AFGRI sells its poultry business, as well as AFGRI’s Kinross Animal Feeds Mill (“Kinross Mill”), to AFPO Consortium Proprietary Limited (“AFPO”), a Black Economic Empowerment consortium (“the BEE consortium”) led by Matome Maponya Investments (Proprietary) Limited (“MMI”).
The PIC funded the acquisition. AFGRI Poultry has been renamed Daybreak Farms, and is now owned 54% by AFPO Consortium; 36% by the PIC on behalf of its clients, and 10% by employees and management.
Chris Venter, CEO of AFGRI, said "AFGRI's strategic vision is to drive food security across Africa. Our focus is to enhance AFGRI's position in the grain value chain, and this transaction is another step toward that."
He went on to elaborate that the divestiture is in line with a strategic decision to concentrate efforts on its core grain businesses and position the company for growth. "From a financial perspective the transaction enables AFGRI to reduce its gearing levels, fund priority businesses and reduce overall debt," Venter said. "AFGRI's remaining foods and processing businesses are well aligned to grain commodities," he went on to say.
First significant black owned enterprise in this sector
The acquisition of Daybreak Farms by AFPO Consortium represents a landmark transaction for black ownership in the agriculture sector, and has created the first significant black owned enterprise in this sector. Agriculture is a key sector of the South African economy, and constitutes a vital employment provider, especially in rural areas, as well as a sustainable source of foreign exchange and inward investment. It is estimated that more than 40% of South Africa's total population is dependent on this sector.
Processing of broilers into fresh as well as frozen whole birds
Daybreak Farms processes over a million birds per week, and the business includes the growing and processing of broilers into fresh as well as frozen whole birds, individually frozen birds and portions. The inclusion of established feed milling operations in the transaction ensures an integrated supply of specialist feeds for the process of growing chickens.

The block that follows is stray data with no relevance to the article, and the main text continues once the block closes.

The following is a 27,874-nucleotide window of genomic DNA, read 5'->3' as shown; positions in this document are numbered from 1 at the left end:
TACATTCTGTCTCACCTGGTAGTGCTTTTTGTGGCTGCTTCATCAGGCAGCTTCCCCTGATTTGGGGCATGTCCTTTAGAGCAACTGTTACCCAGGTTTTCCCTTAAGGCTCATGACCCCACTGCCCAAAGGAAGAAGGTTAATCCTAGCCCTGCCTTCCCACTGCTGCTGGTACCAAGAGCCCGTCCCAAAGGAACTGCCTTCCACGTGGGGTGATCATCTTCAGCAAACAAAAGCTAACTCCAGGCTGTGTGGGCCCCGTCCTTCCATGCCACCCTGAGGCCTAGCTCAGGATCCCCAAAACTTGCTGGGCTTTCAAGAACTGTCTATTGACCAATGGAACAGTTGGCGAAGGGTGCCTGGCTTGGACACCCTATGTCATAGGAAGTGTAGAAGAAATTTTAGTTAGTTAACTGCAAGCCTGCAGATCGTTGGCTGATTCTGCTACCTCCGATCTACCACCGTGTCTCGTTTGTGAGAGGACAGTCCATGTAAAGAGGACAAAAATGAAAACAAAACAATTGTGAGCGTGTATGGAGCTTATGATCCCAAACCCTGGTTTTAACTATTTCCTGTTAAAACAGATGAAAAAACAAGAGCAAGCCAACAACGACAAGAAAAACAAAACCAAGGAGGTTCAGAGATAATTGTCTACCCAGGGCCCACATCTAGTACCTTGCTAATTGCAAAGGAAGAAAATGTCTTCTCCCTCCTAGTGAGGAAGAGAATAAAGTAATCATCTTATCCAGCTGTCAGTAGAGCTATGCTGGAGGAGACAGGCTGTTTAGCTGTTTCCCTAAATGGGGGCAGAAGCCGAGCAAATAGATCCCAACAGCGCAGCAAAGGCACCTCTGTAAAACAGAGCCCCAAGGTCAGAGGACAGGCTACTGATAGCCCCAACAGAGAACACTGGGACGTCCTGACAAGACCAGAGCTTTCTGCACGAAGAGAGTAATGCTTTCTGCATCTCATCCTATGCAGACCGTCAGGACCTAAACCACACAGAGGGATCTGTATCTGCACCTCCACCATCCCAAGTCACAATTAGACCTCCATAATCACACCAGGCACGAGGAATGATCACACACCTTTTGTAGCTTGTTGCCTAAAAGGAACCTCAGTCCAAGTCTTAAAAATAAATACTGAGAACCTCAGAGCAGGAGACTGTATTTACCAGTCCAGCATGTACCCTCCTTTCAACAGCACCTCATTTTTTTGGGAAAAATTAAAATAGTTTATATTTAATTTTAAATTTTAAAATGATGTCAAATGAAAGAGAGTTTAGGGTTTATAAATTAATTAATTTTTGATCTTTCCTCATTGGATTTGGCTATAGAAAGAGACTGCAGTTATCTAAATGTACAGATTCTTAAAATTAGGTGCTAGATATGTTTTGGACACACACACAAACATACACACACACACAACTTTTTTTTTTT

Chief Executive Officer of the PIC, Dr Daniel Matjila, says: "The funding was made possible with allocation from three of the PIC's clients, the Government Employees Pension Fund (GEPF), the Unemployment Insurance Fund and the Compensation Commissioners. These clients have a socially responsible investment mandate, which seeks to achieve two important outcomes, namely: to generate financial returns, whilst at the same time contributing to job creation."
Previously excluded groups of people to participate in the poultry industry
"This transaction is important in that it enables previously excluded groups of people to participate in the poultry industry. The planned expansion of the operations will contribute to food security, with more jobs created. Above all, this transaction is in line with our clients' mandates," adds Dr Matjila. In addition, AFGRI Poultry sold some of its in-house farms to black farmers which increases supply from black farmers to over 20%. The consortium is excited about the opportunity of expanding the poultry business and growing its supply into new markets. Mr. Kholofelo Maponya, the Chief Executive Officer of Daybreak Farms, says: "We are excited about this opportunity to participate in a critical sector such as poultry. We are, in particular, looking forward to contributing to food security here in South Africa whilst at the same time creating jobs in the communities in which we will be operating."
Significant poultry producer in South Africa
Venter went on to say, "This transaction is agreed in the spirit of ensuring job stability for employees and as such no retrenchments or job losses are expected to take place. This is an important undertaking for both parties. We are pleased with the transaction as AFPO will be a significant poultry producer in South Africa and will benefit from ownership of the Kinross Mill, both as a direct benefit to the poultry operation as well as having the ability to provide animal feed to third-parties," Venter concluded.